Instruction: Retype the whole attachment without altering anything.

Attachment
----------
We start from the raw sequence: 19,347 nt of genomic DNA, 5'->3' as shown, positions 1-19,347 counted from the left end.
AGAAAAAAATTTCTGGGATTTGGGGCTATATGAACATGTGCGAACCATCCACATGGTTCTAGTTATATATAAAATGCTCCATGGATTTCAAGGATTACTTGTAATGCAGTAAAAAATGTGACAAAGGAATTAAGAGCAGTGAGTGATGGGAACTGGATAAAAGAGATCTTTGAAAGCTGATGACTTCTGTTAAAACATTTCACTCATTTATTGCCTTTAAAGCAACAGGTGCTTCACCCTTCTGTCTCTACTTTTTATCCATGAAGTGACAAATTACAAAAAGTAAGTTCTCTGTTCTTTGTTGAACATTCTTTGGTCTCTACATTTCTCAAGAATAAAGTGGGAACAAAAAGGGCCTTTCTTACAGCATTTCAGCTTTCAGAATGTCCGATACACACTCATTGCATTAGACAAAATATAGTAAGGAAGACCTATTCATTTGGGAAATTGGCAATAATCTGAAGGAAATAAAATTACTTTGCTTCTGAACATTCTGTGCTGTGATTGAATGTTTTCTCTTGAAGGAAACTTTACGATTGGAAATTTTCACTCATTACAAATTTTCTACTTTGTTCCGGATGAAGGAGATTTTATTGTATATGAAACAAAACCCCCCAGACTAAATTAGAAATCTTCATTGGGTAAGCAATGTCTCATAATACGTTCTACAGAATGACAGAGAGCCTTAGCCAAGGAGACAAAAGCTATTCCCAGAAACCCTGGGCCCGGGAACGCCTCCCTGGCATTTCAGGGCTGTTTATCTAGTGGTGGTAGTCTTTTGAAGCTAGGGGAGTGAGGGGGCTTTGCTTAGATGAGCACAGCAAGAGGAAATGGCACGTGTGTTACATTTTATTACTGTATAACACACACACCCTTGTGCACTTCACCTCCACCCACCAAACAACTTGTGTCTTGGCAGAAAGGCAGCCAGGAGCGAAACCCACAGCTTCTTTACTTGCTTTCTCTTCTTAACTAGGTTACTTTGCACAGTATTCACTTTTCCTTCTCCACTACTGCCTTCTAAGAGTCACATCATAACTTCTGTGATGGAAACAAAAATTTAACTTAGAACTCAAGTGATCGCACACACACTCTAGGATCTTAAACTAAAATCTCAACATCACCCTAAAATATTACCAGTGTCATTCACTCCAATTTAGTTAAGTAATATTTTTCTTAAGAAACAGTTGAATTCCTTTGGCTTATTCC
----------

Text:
We start from the raw sequence: 19,347 nt of genomic DNA, 5'->3' as shown, positions 1-19,347 counted from the left end.
AGAAAAAAATTTCTGGGATTTGGGGCTATATGAACATGTGCGAACCATCCACATGGTTCTAGTTATATATAAAATGCTCCATGGATTTCAAGGATTACTTGTAATGCAGTAAAAAATGTGACAAAGGAATTAAGAGCAGTGAGTGATGGGAACTGGATAAAAGAGATCTTTGAAAGCTGATGACTTCTGTTAAAACATTTCACTCATTTATTGCCTTTAAAGCAACAGGTGCTTCACCCTTCTGTCTCTACTTTTTATCCATGAAGTGACAAATTACAAAAAGTAAGTTCTCTGTTCTTTGTTGAACATTCTTTGGTCTCTACATTTCTCAAGAATAAAGTGGGAACAAAAAGGGCCTTTCTTACAGCATTTCAGCTTTCAGAATGTCCGATACACACTCATTGCATTAGACAAAATATAGTAAGGAAGACCTATTCATTTGGGAAATTGGCAATAATCTGAAGGAAATAAAATTACTTTGCTTCTGAACATTCTGTGCTGTGATTGAATGTTTTCTCTTGAAGGAAACTTTACGATTGGAAATTTTCACTCATTACAAATTTTCTACTTTGTTCCGGATGAAGGAGATTTTATTGTATATGAAACAAAACCCCCCAGACTAAATTAGAAATCTTCATTGGGTAAGCAATGTCTCATAATACGTTCTACAGAATGACAGAGAGCCTTAGCCAAGGAGACAAAAGCTATTCCCAGAAACCCTGGGCCCGGGAACGCCTCCCTGGCATTTCAGGGCTGTTTATCTAGTGGTGGTAGTCTTTTGAAGCTAGGGGAGTGAGGGGGCTTTGCTTAGATGAGCACAGCAAGAGGAAATGGCACGTGTGTTACATTTTATTACTGTATAACACACACACCCTTGTGCACTTCACCTCCACCCACCAAACAACTTGTGTCTTGGCAGAAAGGCAGCCAGGAGCGAAACCCACAGCTTCTTTACTTGCTTTCTCTTCTTAACTAGGTTACTTTGCACAGTATTCACTTTTCCTTCTCCACTACTGCCTTCTAAGAGTCACATCATAACTTCTGTGATGGAAACAAAAATTTAACTTAGAACTCAAGTGATCGCACACACACTCTAGGATCTTAAACTAAAATCTCAACATCACCCTAAAATATTACCAGTGTCATTCACTCCAATTTAGTTAAGTAATATTTTTCTTAAGAAACAGTTGAATTCCTTTGGCTTATTCC